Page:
Love them or hate them, it’s hard to escape the proposed sweeping changes to America’s trade policy put forth by US President Donald Trump. From withdrawing from the Trans-Pacific Partnership (TPP) to re-negotiating the North American Free Trade Agreement (NAFTA), it’s clear the 45th President of the United States is pushing hard on an America-first agenda. But what impact will his trade policy changes have on your end-to-end supply chain?
Supply chain risks
The majority of US manufacturing leaders are optimistic about this shift toward more business-friendly policymaking, at least according to a recent survey by the Aberdeen Group and consulting firm TBM. Their research found as a group, manufacturers anticipate a 1.8% increase in profits and a 1.6% revenue gain from proposed tax, regulatory or trade policy changes. What remains unclear is the potential fallout of any changes to international trade agreements, which could be devastating to companies running global supply chains.
According to the 2017 Aberdeen Supply Chain Readiness Research Study, tax structure changes are likely to have the biggest impact on financial results over the next few years, but unfortunately for you, that’s largely out of your control. What you can control is how you mitigate the supply chain risks associated with any negative impact of changes to foreign trade agreements. That means knowing:
- What could change?
- When could that change happen?
- How will it affect current cost structures?
It also means starting collaborative discussions with customers, suppliers and manufacturers to make sure you can still strike the right balance between service levels, working capital and costs. Changes in foreign trade policies could shift supply chain variables like energy and supplier costs, customer and supplier relationships, distribution networks, and manufacturing strategies. And it isn’t just red, white and blue companies who will feel the impact.
America’s trade policy will have a ripple effect on businesses – and global supply chains – based outside the US. The cost to sell your goods to American customers may go up as new duties and import taxes are levied. It could become more difficult to use the US as a distribution or logistics hub for bordering countries like Canada and Mexico. You might even see implications on being able to manufacture within America’s borders if you aren’t a US-based corporation.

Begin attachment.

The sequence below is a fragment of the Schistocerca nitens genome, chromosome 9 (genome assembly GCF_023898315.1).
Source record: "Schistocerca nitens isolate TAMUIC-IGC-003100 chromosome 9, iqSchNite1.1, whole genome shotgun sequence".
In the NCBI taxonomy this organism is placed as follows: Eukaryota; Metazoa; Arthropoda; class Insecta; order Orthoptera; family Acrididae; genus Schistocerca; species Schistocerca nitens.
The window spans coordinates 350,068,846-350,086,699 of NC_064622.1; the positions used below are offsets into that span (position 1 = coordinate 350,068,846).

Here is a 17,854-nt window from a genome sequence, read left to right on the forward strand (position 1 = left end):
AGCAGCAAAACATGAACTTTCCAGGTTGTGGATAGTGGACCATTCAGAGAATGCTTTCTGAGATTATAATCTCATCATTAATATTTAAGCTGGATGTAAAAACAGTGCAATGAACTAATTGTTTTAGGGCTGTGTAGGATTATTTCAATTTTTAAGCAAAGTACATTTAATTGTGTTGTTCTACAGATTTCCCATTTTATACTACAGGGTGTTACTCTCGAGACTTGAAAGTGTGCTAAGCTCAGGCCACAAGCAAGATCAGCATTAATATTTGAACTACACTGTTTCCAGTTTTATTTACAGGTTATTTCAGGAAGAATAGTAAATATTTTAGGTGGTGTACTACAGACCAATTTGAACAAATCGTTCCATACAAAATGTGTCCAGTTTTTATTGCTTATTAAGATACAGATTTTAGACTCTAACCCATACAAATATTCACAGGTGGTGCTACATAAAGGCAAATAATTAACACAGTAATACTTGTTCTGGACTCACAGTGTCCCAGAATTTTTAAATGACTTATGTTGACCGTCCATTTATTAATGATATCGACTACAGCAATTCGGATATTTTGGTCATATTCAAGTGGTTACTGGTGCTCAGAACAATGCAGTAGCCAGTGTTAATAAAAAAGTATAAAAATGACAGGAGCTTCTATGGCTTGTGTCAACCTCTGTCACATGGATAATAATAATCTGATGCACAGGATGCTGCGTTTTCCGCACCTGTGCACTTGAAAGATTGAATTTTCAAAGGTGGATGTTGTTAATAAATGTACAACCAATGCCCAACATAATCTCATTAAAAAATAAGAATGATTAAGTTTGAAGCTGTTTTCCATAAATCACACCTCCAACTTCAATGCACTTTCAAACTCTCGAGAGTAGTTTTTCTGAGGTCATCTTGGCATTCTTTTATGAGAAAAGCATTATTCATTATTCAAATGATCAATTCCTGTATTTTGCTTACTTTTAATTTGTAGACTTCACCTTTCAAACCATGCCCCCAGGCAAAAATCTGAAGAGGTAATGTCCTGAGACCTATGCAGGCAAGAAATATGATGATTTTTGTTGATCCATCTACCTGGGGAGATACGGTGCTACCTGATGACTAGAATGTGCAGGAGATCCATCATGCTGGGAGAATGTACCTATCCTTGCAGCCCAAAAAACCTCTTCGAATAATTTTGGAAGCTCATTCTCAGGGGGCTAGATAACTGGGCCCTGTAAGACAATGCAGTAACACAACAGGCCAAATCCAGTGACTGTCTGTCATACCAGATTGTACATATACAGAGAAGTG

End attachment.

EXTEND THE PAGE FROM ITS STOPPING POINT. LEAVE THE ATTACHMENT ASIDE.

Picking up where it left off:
Supply chain readiness
No matter what happens in Washington, having the right supply chain capabilities will help you respond quickly to any policy changes. But Aberdeen’s research revealed an unsettling reality where companies’ supply chain priorities don’t align to their current abilities.
Some of the areas of biggest concern are supply chain network design, and inventory planning and optimization, which were ranked second and third on the priority list, with readiness well below their perceived importance. The one bright spot was sales and operations planning (S&OP), which business leaders ranked as the most important priority – and the supply chain process they’re most ready to run with. However, even with that high level of supply chain readiness when it comes to S&OP, that critical business function still isn’t without its challenges. Survey respondents noted that people represent the biggest stumbling block on the path to S&OP readiness. That’s not surprising given the heavy reliance on collaboration, compromise and trust required.
End-to-end supply chain technology itself was the largest hurdle for nearly every other priority in Aberdeen’s list, with inventory planning and optimization, and manufacturing capabilities feeling the most restricted. Supply chain network design, and demand planning and forecasting, were most impacted by poor processes.
Supply chain competencies
Economic and market trends beyond your control can have a real, lasting impact on progress toward your strategic and financial goals. Prepping your supply chain in advance to deal with any uncertainty, or unexpected opportunities, requires building the right foundation.
That means connecting data, people and process into a single, harmonized system that allows you to continuously and simultaneously plan, monitor and respond across your end-to-end supply chain, aka concurrent planning. Collaboration and the ability to rapidly simulate anything, anytime, anywhere are critical success factors. Don’t wait for the fallout of changes to US foreign trade policies and tax structure.
Examine your supply chain today to see what options you might have in terms of shifts in suppliers, manufacturers, distribution routes, etc., so if policy changes do impact you, you’ll have a plan of action in place and know your options when it comes to how best to maintain customer satisfaction, market share and your bottom line.